Edmonton

Alberta hikes funding for cities, towns by $400M

Alberta's Minister for Municipal Affairs Diana McQueen announced Friday the province is allocating $400 million in new money for municipalities for the final quarter of the 2014/2015 fiscal year.

Alberta's Minister for Municipal Affairs says new money brings infrastructure funding to $1.6B

Minister for Municipal Affairs Diana McQueen announced $400 million in new money for large municipal infrastructure projects. (CBC)

Alberta's Minister for Municipal Affairs Diana McQueen announced Friday the province is allocating $400 million in new money for municipalities for the final quarter of the 2014/2015 fiscal year. 

That will increase the 2014 Municipal Sustainability Initiative (MSI) funding, which helps cities and towns pay for big infrastructure projects, from $1.2 billion  to $1.6 billion.  McQueen added the money was first announced in the government's third-quarter fiscal update released by finance minister Robin Campbell on Feb. 24. 

In a news conference in Red Deer, McQueen said infrastructure dollars will help keep people in jobs during the economic downturn, and the additional funding is intended to be used for new projects.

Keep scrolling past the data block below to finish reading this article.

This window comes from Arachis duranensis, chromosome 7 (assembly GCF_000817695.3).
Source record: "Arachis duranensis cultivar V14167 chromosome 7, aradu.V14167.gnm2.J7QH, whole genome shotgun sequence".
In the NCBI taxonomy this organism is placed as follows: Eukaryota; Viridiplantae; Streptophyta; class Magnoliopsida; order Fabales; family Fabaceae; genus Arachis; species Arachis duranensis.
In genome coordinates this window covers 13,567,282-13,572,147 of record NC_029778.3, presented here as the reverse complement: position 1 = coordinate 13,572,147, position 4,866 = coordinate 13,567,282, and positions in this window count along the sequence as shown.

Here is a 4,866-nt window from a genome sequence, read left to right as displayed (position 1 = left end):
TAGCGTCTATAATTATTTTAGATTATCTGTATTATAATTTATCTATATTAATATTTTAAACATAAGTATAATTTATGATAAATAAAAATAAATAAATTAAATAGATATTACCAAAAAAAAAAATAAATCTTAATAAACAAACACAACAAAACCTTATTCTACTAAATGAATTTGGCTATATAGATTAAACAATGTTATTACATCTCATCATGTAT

But those new projects do not include a new arena for the Calgary Flames.

"These are, you know, the infrastructure projects that are important to the municipalities: the roads, the waters, the sewers, the bridges, those things, but not the arena."

Edmonton Mayor Don Iveson says the announcement is good news.

"It's a relief to hear the provincial government taking the advice from municipal leaders that now is a good time to invest in infrastructure to deal with growth," he said.

"Edmonton's growth has slowed down, but we're still growing."

The cities won't know until budget day on March 26 whether the money is above the $11.3 billion already committed by the province for the MSI, or is an advance on the money.

"We can't make final decisions with this announcement, but we do have a measure of confidence that the government has heard us," Iveson said.

Last month, the mayors of Edmonton and Calgary expressed concern the province was going to reduce the grant.

“Any infrastructure transfer coming to municipalities is important in order to ensure that the doom and gloom doesn’t come to fruition,” Edmonton mayor Don Iveson said at the time.

McQueen said details about applying for the new funding will be released in the coming weeks.

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